SpaceX successfully landed a Falcon 9 on a robot barge.

SpaceX Just Landed a Freaking Rocket on a Freaking Barge in the Middle of the Ocean

SpaceX Just Landed a Freaking Rocket on a Freaking Barge in the Middle of the Ocean

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April 8 2016 5:37 PM

SpaceX Just Landed a Freaking Rocket on a Freaking Barge in the Middle of the Ocean

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Jubilant SpaceX employees, and the successful rocket landing.

SpaceX screenshot

Finally, definitive proof we live in the future: SpaceX, Elon Musk’s private space company, just successfully landed a reusable rocket on a robotically controlled barge in the middle of the ocean.

This is the fifth time SpaceX has attempted such a landing, with previous tries ending quickly in an impressive fireball or the rocket just gradually tipping over (and then an impressive fireball).

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This is the first time a reusable main-stage rocket had ever been successfully landed at sea. Musk’s hope is that reusable space flight could drastically reduce the cost of a ticket to space, and Friday’s success is a major step on that path.

Here’s video of the historic achievement:

As Kate Tice, one of the millennial co-hosts of the broadcast (who was wearing an “Occupy Mars” T-shirt), said in the minutes following the landing: “My face hurts so much right now, I can’t believe it."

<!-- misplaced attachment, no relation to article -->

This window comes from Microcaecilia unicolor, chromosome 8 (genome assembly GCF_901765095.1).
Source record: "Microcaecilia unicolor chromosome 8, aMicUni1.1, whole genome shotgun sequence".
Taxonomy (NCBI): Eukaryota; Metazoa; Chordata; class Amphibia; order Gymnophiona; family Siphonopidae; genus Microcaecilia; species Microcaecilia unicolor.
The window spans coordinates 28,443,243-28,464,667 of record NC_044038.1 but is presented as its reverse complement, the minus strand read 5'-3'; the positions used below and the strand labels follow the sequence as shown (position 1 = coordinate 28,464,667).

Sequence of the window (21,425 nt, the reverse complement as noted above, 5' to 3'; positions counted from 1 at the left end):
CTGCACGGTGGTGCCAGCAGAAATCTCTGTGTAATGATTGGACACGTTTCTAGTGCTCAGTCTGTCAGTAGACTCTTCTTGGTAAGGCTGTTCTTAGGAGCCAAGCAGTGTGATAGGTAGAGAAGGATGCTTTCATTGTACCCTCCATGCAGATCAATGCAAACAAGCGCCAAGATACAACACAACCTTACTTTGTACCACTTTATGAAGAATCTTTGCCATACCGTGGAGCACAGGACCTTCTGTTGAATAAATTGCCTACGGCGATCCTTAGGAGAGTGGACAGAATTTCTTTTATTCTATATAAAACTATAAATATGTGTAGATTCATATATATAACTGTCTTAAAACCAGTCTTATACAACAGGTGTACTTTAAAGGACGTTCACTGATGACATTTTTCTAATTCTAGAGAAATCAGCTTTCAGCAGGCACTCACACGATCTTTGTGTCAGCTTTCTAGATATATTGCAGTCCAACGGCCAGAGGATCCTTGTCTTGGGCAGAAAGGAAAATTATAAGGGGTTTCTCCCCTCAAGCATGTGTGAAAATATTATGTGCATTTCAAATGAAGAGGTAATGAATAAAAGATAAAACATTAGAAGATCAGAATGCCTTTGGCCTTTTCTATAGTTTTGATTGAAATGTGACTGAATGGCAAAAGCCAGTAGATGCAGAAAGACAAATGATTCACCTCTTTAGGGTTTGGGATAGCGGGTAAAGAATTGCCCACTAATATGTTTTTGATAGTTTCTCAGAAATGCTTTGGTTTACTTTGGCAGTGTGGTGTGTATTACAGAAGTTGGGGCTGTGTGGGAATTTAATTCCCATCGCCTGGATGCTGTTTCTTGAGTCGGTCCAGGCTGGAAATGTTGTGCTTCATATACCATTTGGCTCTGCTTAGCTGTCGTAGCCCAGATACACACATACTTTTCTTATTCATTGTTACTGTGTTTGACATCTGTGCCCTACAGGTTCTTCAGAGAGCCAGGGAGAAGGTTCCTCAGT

So why did it work this time? The weather. Friday was a beautiful day off the coast of Florida, with winds of only a few miles per hour—the best weather of any of the five attempts so far. Since landing the rocket on the barge isn’t the primary part of Friday’s mission (safely getting a new expandable habitat module to the International Space Station is), Friday’s weather back in Florida was just extra good luck.

That new habitat module is pretty impressive in its own right: It’s a demonstration of future inflatable space station parts, which would greatly reduce the cost of building things in space. For example, an orbiting space hotel—a revenue stream that could enable companies like SpaceX to quickly build clout and resources for the first big human push beyond Earth’s orbit—could be a stepping stone to mining asteroids, or, one day, living on Mars.

Like I said, the future.

Eric Holthaus is a meteorologist and a contributing writer at Grist. Follow him on Twitter.